Building a World Where a Sisterhood of Success Replaces Mean Girls

By @KathyKorman Frey, submitted this on CNNi for its “Empowering Images of Women” report:

The “No Mean Girls” Speech

I give a “no Mean Girl” talk on the first day of class. It’s a women’s entrepreneurship class. Graduates are mixed with undergrads. And I don’t want any power-tripping. But, more than that, it’s about respect, and trust, because this is what they will need to get ahead in the world. By the end, the class knows one another and is connected. They go to each other with problems. Recruiters have started coming directly to get in touch with these amazing women.

It’s not enough. This is one class. Everyone needs to be on board here. This is why.

It starts early

Research shows that around age 11, girls can begin to experience deficits in what is called “self-efficacy.” In layperson’s terms, this is the feeling of “I can do that.” It doesn’t stop there. As the instructor of a nationally award winning women’s leadership course, I’m called into corporations where I hear about…well…grown up versions of “Mean Girls.” Is there a connection to that 11 year-old?

Drama or Trauma, Reality is Up Here (point to head)

Some believe it is a different animal here; maybe just workplace competitiveness. Some believe we’ve just become an over-sensitive workforce. But perception is reality and if your sister, daughter, or niece feels like she is suffering at the hands of a “Mean Girl,” – that is very real. Jim Vance, a DC-based newscaster, even said during his year-end review that people seemed to have an air of “mean” in 2013.

Are we getting meaner?

Enter the Sisterhood of Success.

I remember when I worked at Nordstrom when it first opened in my town. They had such a great reputation for customer service. Everyone who walked in knew this, and seemed so happy to be there. The staff were happy. The customers were happy. It was great.

Like “the Nordstrom effect,” if you knew someone was a “member” of the Sisterhood of Success (no mean girls allowed), how would you feel? Protected? Supported? Safe? All of the above? And a virtuous cycle might start to build from there.

Hard numbers show “togetherness = good” for, like, everything…

The hard numbers show us links between:

  • Access to mentors and role models, and increased pay.
  • The number of friends and increased happiness.
  • Even disease survivorship.

Imagine a world where your sister, daughter, or niece has a group of mentors and role models. Smart, supportive, and with their best interest at heart.

Tell us examples of a Sisterhood of Success…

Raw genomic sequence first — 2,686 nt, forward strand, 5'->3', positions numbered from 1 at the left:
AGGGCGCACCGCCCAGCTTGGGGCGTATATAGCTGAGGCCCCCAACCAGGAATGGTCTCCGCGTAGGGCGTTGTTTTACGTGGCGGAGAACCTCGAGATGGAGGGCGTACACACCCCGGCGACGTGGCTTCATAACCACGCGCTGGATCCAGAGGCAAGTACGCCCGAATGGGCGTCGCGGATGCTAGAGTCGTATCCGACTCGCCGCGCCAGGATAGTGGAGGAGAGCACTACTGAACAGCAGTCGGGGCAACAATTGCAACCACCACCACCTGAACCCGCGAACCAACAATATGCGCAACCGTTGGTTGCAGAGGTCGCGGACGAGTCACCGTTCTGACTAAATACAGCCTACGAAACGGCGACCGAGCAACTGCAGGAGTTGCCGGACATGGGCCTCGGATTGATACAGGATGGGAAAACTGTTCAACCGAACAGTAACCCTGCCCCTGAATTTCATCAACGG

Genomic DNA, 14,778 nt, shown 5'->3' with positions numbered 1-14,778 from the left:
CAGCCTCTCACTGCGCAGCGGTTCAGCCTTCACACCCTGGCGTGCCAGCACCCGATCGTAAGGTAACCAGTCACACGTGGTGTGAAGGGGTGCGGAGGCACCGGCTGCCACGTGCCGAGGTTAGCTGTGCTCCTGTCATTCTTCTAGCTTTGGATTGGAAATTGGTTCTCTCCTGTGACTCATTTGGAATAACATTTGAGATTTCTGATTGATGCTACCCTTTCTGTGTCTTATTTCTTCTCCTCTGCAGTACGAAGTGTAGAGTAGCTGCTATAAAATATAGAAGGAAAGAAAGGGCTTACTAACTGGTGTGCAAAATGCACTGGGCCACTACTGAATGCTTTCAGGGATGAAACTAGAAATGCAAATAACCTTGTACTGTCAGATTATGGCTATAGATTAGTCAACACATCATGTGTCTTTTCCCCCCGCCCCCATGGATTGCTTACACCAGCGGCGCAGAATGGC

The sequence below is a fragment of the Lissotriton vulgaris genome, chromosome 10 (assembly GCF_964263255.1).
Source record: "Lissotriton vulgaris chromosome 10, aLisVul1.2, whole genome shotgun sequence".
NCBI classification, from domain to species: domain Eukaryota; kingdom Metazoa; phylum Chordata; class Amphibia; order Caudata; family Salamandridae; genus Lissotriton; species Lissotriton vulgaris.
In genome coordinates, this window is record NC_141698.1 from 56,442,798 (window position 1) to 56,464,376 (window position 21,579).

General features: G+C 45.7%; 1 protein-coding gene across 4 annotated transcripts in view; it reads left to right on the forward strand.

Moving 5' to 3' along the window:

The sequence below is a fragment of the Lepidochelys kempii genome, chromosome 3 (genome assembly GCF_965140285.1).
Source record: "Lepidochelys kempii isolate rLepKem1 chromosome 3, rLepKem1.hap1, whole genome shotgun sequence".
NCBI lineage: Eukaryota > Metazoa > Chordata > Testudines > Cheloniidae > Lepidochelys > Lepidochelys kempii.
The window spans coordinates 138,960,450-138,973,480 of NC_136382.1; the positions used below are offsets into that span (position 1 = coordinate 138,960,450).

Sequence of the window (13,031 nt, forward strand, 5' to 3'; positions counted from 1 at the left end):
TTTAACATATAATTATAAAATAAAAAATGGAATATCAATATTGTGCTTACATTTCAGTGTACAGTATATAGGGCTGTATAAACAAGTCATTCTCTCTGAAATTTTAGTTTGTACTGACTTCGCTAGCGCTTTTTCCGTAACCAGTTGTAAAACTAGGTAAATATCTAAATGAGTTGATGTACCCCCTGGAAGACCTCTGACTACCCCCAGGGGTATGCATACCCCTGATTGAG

…that you know about?

…Where is one needed?

…Are grown-up Mean Girls even real?

Kathy Korman  Frey in DC, CNNi

Kathy Korman Frey in DC, part of two long-standing SisX groups, started a global one for all women. No “Mean Girl” policy in class. Talk given first day. Some people drop.

3 thoughts on “Building a World Where a Sisterhood of Success Replaces Mean Girls

  • My last mean girl experience was last year & I have a
    grandson. No mean girls? Sign me
    up Kathy I would love to speak to your class

    • Lori – You know, I just had a conversation with someone today, just another mom (we have daughters) and were kind of laughing…like “Why?” I said, “You know, neurologically to girls and women – we learn from Dr. Louann Brizendine’s ‘The Female Brain’ – relationships are the most important thing.” This is a good thing to know. Our brain WANTS THAT RELATIONSHIP. It’s kind of nutty, right? But then things start to make sense. What will happen, and not happen, and get thrown, cried, scratched, talked about (for hours), or whatever…all for the sake of: THE RELATIONSHIP. But, think about the upside of this. Someone – who values (in their brain) relationships above all else. The VALUE of this both personally and professionally if they use their powers for good. It can be quite startling. Those relationships so close, so significant…that you can’t quite explain. What about partnerships, merger and acquisitions of the future? Will the workforces of female bosses (who use their powers for good) have higher morale and thus retention and productivity? You know, companies that put their female employees on a track to executive management are more profitable across every measure….is this what is happening? Food for thought my friends.

  • Thanks to @PattiBJohnson for the Twitter shout out and see the conversation your tweet has sparked!

    “.@ChiefHotMomma gives a “no mean girls” speech on the first day of her women’s entrepreneurship class:”

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